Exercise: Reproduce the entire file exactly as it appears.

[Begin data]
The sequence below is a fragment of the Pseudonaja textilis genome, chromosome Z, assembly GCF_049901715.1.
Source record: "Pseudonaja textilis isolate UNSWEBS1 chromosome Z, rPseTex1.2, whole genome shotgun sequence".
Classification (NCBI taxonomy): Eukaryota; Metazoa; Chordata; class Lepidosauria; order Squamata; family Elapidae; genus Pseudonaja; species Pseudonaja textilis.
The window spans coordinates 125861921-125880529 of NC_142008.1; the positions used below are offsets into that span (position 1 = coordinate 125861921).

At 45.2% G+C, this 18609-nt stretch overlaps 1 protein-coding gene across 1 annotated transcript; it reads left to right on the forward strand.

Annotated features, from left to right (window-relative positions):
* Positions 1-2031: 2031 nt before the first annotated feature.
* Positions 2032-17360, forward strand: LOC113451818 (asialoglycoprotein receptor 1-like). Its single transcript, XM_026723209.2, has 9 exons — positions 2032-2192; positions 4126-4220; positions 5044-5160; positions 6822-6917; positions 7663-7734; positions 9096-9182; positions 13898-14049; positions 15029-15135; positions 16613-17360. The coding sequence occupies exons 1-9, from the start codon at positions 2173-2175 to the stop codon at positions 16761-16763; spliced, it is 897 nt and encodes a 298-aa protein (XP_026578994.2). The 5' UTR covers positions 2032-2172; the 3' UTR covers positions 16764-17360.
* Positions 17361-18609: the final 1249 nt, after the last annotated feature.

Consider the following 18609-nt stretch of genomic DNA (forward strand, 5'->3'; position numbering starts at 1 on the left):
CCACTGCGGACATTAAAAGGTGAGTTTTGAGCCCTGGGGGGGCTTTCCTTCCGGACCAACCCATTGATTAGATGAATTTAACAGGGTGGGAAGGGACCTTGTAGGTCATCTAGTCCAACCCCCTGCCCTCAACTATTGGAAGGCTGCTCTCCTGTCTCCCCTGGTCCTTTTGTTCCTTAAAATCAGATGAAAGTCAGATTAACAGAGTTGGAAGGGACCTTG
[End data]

The sequence below is a fragment of the Pseudonaja textilis genome, chromosome Z, assembly GCF_049901715.1.
Source record: "Pseudonaja textilis isolate UNSWEBS1 chromosome Z, rPseTex1.2, whole genome shotgun sequence".
Classification (NCBI taxonomy): Eukaryota; Metazoa; Chordata; class Lepidosauria; order Squamata; family Elapidae; genus Pseudonaja; species Pseudonaja textilis.
The window spans coordinates 125861921-125880529 of NC_142008.1; the positions used below are offsets into that span (position 1 = coordinate 125861921).

At 45.2% G+C, this 18609-nt stretch overlaps 1 protein-coding gene across 1 annotated transcript; it reads left to right on the forward strand.

Annotated features, from left to right (window-relative positions):
* Positions 1-2031: 2031 nt before the first annotated feature.
* Positions 2032-17360, forward strand: LOC113451818 (asialoglycoprotein receptor 1-like). Its single transcript, XM_026723209.2, has 9 exons — positions 2032-2192; positions 4126-4220; positions 5044-5160; positions 6822-6917; positions 7663-7734; positions 9096-9182; positions 13898-14049; positions 15029-15135; positions 16613-17360. The coding sequence occupies exons 1-9, from the start codon at positions 2173-2175 to the stop codon at positions 16761-16763; spliced, it is 897 nt and encodes a 298-aa protein (XP_026578994.2). The 5' UTR covers positions 2032-2172; the 3' UTR covers positions 16764-17360.
* Positions 17361-18609: the final 1249 nt, after the last annotated feature.

Consider the following 18609-nt stretch of genomic DNA (forward strand, 5'->3'; position numbering starts at 1 on the left):
CCACTGCGGACATTAAAAGGTGAGTTTTGAGCCCTGGGGGGGCTTTCCTTCCGGACCAACCCATTGATTAGATGAATTTAACAGGGTGGGAAGGGACCTTGTAGGTCATCTAGTCCAACCCCCTGCCCTCAACTATTGGAAGGCTGCTCTCCTGTCTCCCCTGGTCCTTTTGTTCCTTAAAATCAGATGAAAGTCAGATTAACAGAGTTGGAAGGGACCTTG